I'm sorry, this is rubbish. The US appears to throw a tantrum if there is any indication support is conditional. Tough. Cameron's first duty is UK interests, not US ones.

Anonymous said...

F**k Bush. He'll be gone in 20 months. Who cares?

He's screwed up so badly, any new administration will want to distance themselves from his legacy as much as possible.

Iain; you've been hanging around Donal "chin quivvering with rage" Blaney for far too long. That guy chills my blood when I watch him on 18 doughty street.

You need to understand that most people in this country don't detest the US - they detest the childish, petulant and arrogant foreign policy it follows.

When has the US ever changed it's mind as a consequence of what we've said and done over the last 10 years?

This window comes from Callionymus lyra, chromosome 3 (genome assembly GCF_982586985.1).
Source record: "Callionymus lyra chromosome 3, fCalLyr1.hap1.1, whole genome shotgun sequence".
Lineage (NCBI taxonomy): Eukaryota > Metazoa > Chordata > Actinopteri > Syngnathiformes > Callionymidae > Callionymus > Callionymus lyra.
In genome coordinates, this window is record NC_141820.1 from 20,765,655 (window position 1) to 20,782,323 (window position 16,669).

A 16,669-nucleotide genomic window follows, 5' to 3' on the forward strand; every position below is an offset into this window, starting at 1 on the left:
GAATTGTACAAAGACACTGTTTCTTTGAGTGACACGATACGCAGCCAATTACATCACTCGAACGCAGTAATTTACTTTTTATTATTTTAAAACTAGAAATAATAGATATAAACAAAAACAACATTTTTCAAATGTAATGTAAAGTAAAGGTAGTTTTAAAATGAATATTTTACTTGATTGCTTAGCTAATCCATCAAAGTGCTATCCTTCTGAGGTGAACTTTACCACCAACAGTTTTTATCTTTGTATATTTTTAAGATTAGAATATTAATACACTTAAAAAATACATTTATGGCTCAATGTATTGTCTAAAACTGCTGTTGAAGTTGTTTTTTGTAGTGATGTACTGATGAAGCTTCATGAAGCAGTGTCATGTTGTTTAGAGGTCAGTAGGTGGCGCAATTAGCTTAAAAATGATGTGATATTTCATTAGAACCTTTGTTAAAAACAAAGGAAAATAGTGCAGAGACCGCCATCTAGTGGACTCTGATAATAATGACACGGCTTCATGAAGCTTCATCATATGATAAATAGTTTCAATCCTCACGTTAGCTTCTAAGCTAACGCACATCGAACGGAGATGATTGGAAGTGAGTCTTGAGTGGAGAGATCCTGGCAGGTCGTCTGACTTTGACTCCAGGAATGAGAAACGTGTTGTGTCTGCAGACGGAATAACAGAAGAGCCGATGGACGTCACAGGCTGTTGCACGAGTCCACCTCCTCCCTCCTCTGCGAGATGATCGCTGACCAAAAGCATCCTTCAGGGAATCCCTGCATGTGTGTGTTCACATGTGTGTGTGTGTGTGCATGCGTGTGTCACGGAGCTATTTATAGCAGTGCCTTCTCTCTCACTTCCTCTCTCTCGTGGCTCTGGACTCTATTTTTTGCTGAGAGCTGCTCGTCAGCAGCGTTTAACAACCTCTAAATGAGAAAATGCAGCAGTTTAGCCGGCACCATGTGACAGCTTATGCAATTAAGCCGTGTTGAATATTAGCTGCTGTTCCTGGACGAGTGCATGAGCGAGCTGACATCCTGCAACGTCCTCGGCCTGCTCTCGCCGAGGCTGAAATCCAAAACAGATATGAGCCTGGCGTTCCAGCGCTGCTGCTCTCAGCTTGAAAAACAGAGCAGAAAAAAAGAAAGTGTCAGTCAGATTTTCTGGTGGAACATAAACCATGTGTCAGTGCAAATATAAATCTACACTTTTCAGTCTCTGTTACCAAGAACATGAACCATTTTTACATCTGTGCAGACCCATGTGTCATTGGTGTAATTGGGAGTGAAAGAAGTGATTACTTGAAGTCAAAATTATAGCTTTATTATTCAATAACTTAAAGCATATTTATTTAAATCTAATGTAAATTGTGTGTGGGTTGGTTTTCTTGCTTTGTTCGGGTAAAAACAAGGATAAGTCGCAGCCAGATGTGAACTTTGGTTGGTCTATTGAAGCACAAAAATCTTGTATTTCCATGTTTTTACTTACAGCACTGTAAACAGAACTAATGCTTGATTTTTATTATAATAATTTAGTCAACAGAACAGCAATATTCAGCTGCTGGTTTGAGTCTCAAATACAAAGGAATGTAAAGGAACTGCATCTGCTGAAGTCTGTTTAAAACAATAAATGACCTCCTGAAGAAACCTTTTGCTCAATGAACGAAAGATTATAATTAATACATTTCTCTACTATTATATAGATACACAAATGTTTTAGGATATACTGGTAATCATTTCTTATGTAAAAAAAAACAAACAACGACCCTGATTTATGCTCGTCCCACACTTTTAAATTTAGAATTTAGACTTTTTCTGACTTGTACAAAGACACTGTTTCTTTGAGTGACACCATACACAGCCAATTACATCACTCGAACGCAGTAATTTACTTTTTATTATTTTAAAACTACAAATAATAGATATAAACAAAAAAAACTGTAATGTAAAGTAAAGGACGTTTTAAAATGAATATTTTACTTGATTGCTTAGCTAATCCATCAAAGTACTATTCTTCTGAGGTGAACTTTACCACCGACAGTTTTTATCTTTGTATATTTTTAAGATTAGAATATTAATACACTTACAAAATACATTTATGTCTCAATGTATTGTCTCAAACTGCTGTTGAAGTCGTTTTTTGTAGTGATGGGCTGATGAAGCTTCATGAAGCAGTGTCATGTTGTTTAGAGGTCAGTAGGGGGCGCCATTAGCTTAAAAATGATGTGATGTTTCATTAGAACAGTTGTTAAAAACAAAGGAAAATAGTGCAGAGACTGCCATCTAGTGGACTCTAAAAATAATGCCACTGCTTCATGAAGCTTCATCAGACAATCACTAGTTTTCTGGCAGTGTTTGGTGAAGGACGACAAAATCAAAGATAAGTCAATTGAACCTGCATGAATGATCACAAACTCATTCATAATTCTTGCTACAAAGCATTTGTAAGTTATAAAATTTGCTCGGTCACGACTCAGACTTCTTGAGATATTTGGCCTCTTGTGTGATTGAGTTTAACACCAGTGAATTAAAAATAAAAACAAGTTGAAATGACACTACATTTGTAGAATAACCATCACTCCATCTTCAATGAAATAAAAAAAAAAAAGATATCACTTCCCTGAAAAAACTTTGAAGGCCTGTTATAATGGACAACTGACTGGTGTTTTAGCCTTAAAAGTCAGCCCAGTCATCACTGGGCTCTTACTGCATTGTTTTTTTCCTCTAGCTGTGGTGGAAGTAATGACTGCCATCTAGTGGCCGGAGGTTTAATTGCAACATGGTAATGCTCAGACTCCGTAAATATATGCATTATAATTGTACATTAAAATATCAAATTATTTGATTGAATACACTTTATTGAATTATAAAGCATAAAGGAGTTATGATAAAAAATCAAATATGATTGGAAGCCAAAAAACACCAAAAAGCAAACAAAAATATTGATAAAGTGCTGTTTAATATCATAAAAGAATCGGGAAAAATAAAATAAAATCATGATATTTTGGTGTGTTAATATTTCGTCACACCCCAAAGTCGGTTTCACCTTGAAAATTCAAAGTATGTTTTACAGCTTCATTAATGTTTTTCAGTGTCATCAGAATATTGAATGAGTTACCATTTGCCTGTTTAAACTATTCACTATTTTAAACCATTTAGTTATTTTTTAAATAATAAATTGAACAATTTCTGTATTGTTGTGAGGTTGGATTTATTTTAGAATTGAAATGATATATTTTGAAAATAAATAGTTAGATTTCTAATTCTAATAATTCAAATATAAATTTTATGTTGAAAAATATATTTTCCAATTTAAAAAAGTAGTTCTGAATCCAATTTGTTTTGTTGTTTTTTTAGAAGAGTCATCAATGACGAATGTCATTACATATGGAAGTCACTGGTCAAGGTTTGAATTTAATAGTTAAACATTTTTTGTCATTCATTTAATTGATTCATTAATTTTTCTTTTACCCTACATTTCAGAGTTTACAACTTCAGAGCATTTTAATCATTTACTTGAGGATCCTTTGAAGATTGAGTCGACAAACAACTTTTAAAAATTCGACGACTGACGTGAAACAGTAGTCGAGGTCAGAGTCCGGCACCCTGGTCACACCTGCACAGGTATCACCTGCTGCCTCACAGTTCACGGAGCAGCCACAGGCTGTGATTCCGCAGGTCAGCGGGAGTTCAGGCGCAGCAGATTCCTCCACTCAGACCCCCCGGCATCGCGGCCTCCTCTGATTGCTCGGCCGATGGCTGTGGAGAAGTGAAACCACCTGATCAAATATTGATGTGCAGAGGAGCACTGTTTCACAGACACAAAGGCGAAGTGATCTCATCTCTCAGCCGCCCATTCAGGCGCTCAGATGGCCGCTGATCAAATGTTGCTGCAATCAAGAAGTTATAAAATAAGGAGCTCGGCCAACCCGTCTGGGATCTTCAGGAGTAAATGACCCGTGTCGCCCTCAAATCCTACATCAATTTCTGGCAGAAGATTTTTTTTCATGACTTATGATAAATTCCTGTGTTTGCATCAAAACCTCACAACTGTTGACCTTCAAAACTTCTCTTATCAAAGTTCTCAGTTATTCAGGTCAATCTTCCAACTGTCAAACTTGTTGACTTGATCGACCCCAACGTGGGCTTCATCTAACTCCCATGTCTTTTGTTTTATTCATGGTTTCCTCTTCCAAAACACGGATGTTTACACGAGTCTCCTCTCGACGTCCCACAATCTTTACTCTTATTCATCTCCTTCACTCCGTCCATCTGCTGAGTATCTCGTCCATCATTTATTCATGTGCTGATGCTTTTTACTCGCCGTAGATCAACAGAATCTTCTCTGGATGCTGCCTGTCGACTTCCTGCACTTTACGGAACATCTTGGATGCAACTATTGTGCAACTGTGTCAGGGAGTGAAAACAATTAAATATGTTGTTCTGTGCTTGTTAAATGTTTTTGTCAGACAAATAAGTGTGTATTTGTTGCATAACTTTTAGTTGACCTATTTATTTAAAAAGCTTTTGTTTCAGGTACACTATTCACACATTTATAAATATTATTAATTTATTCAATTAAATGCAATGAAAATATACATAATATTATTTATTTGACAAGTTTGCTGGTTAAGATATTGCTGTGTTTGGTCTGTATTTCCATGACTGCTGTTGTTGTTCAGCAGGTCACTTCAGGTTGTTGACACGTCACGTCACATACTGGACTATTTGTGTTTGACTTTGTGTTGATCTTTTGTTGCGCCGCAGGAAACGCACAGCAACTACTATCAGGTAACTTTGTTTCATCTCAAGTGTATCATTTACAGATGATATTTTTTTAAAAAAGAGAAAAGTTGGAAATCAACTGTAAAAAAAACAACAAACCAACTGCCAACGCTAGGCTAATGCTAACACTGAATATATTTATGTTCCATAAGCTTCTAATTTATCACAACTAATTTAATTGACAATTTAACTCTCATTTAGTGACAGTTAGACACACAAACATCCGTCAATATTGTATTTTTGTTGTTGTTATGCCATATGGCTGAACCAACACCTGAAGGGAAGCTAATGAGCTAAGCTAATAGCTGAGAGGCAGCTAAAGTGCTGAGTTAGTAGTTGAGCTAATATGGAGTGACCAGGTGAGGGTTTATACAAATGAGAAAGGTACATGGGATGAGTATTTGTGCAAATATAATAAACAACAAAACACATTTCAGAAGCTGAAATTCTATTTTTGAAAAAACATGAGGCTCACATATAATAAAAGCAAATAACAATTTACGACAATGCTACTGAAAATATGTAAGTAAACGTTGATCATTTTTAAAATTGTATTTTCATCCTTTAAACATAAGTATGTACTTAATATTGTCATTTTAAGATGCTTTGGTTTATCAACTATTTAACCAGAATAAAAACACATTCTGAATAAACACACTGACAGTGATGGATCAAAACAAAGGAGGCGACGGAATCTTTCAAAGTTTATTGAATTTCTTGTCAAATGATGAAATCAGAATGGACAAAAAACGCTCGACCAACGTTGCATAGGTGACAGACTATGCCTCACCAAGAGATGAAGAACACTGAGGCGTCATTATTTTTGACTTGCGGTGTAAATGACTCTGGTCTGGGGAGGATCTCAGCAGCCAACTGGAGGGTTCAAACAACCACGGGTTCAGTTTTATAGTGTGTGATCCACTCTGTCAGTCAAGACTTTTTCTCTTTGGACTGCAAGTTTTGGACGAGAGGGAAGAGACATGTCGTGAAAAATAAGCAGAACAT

They couldn't care less.

Either; (1) we speak our mind - honestly but fairly, or (2) keep our trap shut to please them, support them on everything they do and get hammered for all their fuck-ups.

What will it be?

Anonymous said...

Stop sucking up to the US neo-cons, Iain. They're poisonous and cow-towing to them is certainly not in Britain's interests.

Wrinkled Weasel said...

One of the things I like about your writing is its clarity and candour. It doesn't matter what your intent is, the message is usually clear because you make no attempt to dress it up as something else.

Having said that, I believe you are both pro America and Cameron supporter and that you agree with the direction he is taking with the party. Which makes this article all the more fascinating.

I think you have, perhaps unconsciously, in a piece ostensibly about Cameron, have foregrounded the sheer impossibility of appeasing the US unless it is with nothing short of, to paraphrase and early bird on another thread today, a blow job.

Anonymous said...

I agree with the points you raise, Iain. But Cameron really shold have delivered that speech on any other day rather then September the 11th.
I can't help remembering how other European politicians played fast and loose with their relationship with the US for domestic purposes only to see that blow up in thier faces.